Enhanced E-books Student Editions, Part 2: What Teachers Have to Say About Them

NSTA recently launched e-Books+ Student Editions. In Part 1, we provided information on what the student editions include and the full range of topics available. In this post, we’ll share what teachers have to say about the new student editions and how they can help you in your school and classroom.

Adding to Your Curriculum

If you are looking for something that is more than just a digital textbook, consider these student editions as a visual and intellectual experience for your students.

“I implemented this e-book in my classroom, for the first time, this year. My students honestly love it. This book covers all of the content standards with life biology, your units are right there ready to go. The students are engaged and actually want to read! It has had a tremendous impact on test scores, and retention. My students are still able to recall what they learned, they recall images and video clips. It is a kinesthetic learning experience. I was so impressed with the first one that I purchased a second about cells, which is equally stunning. I can’t wait to get the complete set and neither can my students!”

Alicia H.

Engaging Resource for Your Students

These are great to use in a station environment. The outstanding graphics as well as the interactive modules and videos add an additional depth that really captures your students’ attention.

“The students love them and are extremely motivated to complete assignments using the e-book.”

Jennifer M.

Helping Your Struggling Students

If you have students who are struggling with a particular topic or who have missed a lot of class time, these student editions can be a great resource.

“I am so happy I decided to purchase this e-book…it has turned out to be a great help for those that were struggling and allowing them to dig deeper into the subject matter and work independently.”

Sara G.


Contact and Ordering Information

All purchases of eBooks+ Student Editions must be completed through NSTA’s Customer Service Department. Order by phone (1-800-277-5300) between 9 a.m. and 5 p.m. ET) or fax (1-888-433-0526). Or email us at orders@nsta.org. Download an e-Books+ Student Edition order form.

Pricing information is available per ebook/student/year. For any other questions regarding NSTA’s eBooks+ Student Editions, including pricing for multi-year purchases, please contact ebooks@nsta.org.

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Teaching as an art form

I’m preparing to be a chemistry teacher. In addition to chemistry and teacher prep classes, what else should I study to become an effective teacher? More math or physics? —T., Colorado

While math and physics are important (especially if you’re pursuing other certifications), you also could become familiar with another language and the special education requirements in your state. You could pursue a personal interest in history and geography, literature, or the arts to better connect science with other subjects.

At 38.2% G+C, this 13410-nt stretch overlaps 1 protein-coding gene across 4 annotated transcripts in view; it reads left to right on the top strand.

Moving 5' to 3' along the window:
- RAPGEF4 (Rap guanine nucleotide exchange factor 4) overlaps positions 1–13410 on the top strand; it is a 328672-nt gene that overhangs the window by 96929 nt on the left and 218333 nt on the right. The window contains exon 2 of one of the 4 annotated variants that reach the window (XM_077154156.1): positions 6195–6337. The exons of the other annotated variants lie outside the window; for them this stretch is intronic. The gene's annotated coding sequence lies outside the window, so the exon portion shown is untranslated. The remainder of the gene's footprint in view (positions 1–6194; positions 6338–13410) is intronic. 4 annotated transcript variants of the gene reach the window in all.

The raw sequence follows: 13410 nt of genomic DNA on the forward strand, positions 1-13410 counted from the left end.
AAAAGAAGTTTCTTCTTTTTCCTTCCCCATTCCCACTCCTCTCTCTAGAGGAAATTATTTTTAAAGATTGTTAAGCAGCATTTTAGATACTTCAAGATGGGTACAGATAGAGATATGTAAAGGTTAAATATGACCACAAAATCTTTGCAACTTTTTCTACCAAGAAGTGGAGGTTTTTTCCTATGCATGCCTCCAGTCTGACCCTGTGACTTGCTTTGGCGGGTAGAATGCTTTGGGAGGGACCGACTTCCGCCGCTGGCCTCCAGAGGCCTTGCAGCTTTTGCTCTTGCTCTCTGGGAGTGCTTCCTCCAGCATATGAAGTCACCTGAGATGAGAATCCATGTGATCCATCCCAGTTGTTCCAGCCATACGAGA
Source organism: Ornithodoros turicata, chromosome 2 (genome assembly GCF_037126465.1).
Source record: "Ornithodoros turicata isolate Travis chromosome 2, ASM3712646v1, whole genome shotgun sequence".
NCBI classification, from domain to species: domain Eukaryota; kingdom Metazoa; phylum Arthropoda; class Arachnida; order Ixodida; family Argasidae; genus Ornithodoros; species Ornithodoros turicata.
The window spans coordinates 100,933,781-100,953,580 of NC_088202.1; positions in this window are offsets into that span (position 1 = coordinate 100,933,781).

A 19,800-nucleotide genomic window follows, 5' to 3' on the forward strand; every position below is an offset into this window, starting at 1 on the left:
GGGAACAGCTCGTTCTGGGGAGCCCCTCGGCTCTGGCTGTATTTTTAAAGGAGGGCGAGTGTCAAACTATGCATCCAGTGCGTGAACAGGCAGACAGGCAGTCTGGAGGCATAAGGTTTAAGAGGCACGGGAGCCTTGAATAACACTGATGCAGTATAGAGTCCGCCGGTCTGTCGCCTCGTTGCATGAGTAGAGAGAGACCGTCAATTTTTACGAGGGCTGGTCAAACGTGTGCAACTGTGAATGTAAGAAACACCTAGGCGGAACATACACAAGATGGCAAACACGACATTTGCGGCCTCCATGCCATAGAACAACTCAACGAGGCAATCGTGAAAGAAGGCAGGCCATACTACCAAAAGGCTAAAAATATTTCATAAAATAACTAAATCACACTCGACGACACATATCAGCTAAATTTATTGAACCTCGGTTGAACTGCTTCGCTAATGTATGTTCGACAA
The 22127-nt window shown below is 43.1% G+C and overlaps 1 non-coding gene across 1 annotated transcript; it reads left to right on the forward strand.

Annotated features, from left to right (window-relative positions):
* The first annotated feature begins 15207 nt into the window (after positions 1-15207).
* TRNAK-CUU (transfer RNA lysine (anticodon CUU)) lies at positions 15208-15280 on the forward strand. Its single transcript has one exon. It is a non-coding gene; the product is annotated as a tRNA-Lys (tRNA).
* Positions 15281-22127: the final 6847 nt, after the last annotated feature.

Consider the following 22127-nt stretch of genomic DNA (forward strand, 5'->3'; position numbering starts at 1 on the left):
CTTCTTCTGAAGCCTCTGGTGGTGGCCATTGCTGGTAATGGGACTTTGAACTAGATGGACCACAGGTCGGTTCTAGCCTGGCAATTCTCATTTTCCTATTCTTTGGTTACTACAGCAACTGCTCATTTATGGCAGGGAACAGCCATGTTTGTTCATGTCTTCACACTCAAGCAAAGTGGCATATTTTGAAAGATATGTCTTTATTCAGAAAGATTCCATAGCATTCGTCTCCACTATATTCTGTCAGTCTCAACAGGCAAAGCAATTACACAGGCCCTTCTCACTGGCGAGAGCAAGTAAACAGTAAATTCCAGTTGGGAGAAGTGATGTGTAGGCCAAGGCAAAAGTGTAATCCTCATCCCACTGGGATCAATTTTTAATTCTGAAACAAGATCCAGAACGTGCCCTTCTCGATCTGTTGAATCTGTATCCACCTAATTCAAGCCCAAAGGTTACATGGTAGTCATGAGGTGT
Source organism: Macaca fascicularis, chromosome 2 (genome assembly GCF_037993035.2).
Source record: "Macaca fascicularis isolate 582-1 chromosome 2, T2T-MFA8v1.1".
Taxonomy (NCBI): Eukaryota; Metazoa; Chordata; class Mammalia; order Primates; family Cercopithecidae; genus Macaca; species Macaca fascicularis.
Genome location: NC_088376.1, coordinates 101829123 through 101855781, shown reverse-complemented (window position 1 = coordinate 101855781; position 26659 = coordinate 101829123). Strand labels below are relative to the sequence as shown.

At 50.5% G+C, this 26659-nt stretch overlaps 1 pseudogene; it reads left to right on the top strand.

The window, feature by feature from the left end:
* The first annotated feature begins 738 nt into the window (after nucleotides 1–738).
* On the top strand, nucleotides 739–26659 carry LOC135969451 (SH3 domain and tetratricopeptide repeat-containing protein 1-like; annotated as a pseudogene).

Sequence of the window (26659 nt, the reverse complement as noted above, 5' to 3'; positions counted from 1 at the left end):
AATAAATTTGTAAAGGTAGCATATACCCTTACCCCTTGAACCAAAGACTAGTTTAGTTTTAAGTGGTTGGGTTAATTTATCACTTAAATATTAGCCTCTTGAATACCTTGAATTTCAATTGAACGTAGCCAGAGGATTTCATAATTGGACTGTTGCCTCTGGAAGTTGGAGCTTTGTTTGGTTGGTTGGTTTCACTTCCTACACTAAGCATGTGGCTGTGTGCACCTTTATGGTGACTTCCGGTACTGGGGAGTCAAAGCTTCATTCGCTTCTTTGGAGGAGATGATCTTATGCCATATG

As a teacher, you’ll be “on stage” every day. Many teacher prep classes don’t address how to communicate with students and share your enthusiasm and passion for chemistry. That’s where acting experience or a class may help. This doesn’t mean putting on a contrived show but rather using your voice and body language effectively.

After several teachers in my school were recruited into a community theatre group, our confidence and communications in the classroom improved in several areas:

  • Enunciating clearly and reaching every corner of the room without shouting and straining your voice
  • Incorporating humor and timing
  • Improvising based on student interests and questions
  • Dealing with distractions
  • Showing interest in a student’s question or idea, even if we’d heard it several times before
  • Being mindful of your position in the classroom and moving around
  • Using strategies such as props and wait-time
  • Choosing a well-aimed glare or a quiet whisper to stop some misbehaviors

Who knows what topics you could change from dull to interesting for students?

Online Resources:

Photo: https://www.flickr.com/photos/spcummings/361167519/

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New NAP Publication Helps Teachers Assess 3-Dimensional Learning in the Classroom

Seeing Students Learn Science

Seeing Students Learn Science

It is a truly exciting time in science education. Science educators across the country are adapting to a new vision of how students learn science guided by the Framework for K–12 Science Education. As a result, science instruction is changing to better tap into students’ natural curiosity and deepen their understanding of the world around them. As instruction is changing, assessments need to change as well. Many science educators recognize that traditional assessments are not appropriate for capturing three-dimensional science learning. But, they may not know what assessments of three-dimensional learning should look like nor how they can be used effectively in science classrooms.